But around that time, Bondi personally solicited Trump for a political donation. On Sept. 17, the real estate mogul’s charitable foundation wrote the $25,000 check to the Bondi-backing PAC named And Justice For All. (The check proved to be a violation of Internal Revenue Service rules for tax-exempt nonprofits. Trump recently paid a $2,500 penalty.)
Florida resident Kenneth Lafrate claims that the Trump Institute scammed him out of roughly $7,000, most of which paid for a mentoring program. He said he spoke to a mentor online “for a number of months,” until the mentor abruptly stopped answering messages. Lafrate contacted the Florida attorney general’s office as early as 2008 but said he did not receive a response. When he later learned of Trump’s connection to Bondi through news reports, he stopped expecting to get an answer.
“She’s not going to do anything because she’s kind of in with [Trump],” he told HuffPost.
Lafrate said he also notified the office of New York Attorney General Eric Schneiderman, who filed a consumer fraud suit against Trump in 2013, and received “a nice letter saying that they were aggressively pursuing this.”
Connecticut resident Mitzie Andrade reached out to the Florida attorney general’s office under McCollum as well, seeking a refund on the more than $3,000 she had paid for Trump’s seminar programs.
“I got everything back. I was lucky, I guess,” Andrade said, but she added, “It is not a real seminar, it is a scam. It is a downright scam.”
Trump has pushed back against criticism of his seminar programs, in part by offering up positive reviews by carefully vetted attendees. To this day, the first entry on the “Issues” page of Trump’s presidential campaign website is a video of people insisting that Trump University was not a scam. It’s worth noting, however, that none of these positive reviewers are descibed as working in the real estate business that Trump promised to teach them all about.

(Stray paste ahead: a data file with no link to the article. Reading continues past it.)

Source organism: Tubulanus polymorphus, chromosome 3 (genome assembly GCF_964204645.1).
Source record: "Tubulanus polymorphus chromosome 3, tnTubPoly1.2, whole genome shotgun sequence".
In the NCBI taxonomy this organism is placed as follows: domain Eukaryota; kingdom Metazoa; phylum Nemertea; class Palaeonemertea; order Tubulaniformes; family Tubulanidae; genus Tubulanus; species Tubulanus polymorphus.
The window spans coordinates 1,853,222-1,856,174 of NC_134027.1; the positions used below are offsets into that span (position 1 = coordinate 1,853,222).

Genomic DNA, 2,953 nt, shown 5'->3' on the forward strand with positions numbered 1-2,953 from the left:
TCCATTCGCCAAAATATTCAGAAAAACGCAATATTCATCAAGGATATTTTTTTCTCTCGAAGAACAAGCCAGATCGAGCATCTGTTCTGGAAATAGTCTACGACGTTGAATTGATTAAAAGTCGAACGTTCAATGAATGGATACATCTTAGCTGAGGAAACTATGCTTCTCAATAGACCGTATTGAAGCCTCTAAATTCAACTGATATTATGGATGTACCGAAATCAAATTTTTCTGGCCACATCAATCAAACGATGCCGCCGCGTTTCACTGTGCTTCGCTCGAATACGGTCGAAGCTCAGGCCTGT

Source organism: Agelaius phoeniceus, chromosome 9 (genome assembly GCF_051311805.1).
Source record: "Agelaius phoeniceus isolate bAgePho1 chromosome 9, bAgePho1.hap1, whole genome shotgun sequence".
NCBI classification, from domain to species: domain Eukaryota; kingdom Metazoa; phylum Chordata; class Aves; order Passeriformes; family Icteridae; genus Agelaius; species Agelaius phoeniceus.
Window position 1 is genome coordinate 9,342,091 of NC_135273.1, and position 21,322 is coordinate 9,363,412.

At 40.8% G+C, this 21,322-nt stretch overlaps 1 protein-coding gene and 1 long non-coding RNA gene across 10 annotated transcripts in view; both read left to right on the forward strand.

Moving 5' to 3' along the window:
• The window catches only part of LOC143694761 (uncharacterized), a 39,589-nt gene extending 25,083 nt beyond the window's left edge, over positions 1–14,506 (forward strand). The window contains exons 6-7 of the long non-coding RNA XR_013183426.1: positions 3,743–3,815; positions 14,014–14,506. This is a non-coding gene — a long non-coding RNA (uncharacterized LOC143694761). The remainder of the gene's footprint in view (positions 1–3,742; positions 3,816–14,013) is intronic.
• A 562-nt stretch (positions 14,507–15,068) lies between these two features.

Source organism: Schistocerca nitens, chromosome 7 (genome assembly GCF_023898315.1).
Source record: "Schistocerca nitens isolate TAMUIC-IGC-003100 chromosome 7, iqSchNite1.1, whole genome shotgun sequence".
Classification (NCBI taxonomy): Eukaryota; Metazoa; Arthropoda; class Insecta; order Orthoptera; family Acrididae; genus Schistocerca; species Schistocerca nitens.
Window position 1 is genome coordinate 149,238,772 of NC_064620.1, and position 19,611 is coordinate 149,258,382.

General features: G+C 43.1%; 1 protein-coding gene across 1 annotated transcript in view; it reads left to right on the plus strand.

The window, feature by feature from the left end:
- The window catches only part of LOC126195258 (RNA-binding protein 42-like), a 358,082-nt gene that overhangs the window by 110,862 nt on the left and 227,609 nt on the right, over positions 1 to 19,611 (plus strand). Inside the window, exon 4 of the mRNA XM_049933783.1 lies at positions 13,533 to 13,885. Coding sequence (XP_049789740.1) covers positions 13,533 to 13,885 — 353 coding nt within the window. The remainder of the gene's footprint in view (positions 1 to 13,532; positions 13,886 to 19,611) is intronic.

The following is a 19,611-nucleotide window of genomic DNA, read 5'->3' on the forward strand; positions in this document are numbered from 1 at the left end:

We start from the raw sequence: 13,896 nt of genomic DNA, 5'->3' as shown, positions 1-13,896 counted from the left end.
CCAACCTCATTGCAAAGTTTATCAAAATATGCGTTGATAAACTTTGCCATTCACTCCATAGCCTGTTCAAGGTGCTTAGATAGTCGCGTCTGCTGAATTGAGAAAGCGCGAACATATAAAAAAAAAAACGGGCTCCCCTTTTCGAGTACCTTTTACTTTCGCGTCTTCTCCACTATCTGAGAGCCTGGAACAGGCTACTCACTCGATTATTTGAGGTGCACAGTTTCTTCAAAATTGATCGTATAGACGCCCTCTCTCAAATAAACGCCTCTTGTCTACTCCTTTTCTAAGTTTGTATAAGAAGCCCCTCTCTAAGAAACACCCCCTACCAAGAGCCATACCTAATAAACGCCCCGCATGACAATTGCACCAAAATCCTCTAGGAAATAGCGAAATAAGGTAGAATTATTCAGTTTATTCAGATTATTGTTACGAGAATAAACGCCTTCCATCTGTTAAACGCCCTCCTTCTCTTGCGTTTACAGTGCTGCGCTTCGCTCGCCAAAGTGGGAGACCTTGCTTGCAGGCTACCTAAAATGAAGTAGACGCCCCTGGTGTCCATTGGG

Despite taking office after Trump University had largely been disbanded, Bondi did some follow-up with the alleged victims. On Oct. 10, 2013, for instance, a representative for her office followed up with Harold Stevens. The representative told Stevens the office was “concerned with all potentially unfair and deceptive trade practices.”
But there is little or no evidence that Bondi’s office followed up on scores of individual complaints against Trump’s seminars made before she became attorney general or developed a larger legal response to the widespread dissatisfaction with Trump’s education business.
In September 2013, three days before Trump’s foundation donated to the pro-Bondi PAC, the Orlando Sentinel reported that her office was considering joining the New York lawsuit against Trump University. But Bondi ultimately did not.
At the time, the Florida attorney general’s office said there was no need to pursue any Florida litigation or to join another state’s effort. Bondi’s office assured Floridians that “the New York litigation would provide relief to aggrieved consumers nationwide.”
Florida isn’t the only state where campaign donations appeared to be linked to investigations of Trump that went nowhere. In 2013, the businessman gave $35,000 to then-Texas Attorney General Greg Abbott, who had dropped his probe into Trump University a few years earlier. (In an email to HuffPost, a spokesperson for Abbott, who is now Texas’ governor, noted that although the state did not bring a suit against Trump U, the company closed its Texas operations after an investigation by the deputy attorney general.)
A former employee of Trump University, who requested anonymity because he has a nondisclosure agreement, said that politics always played a role in how Trump University did business.
“All we had to do is stroke a check to the committee to re-elect [the state attorney general],” the individual said. “And the problems went away.”
S.V. Date contributed reporting.
This article was updated after publication both for clarification and to include comment from a spokesperson for Texas Gov. Greg Abbott.
Editor’s note: Donald Trump regularly incites political violence and is a serial liar, rampant xenophobe, racist, misogynist and birther who has repeatedly pledged to ban all Muslims — 1.6 billion members of an entire religion — from entering the U.S.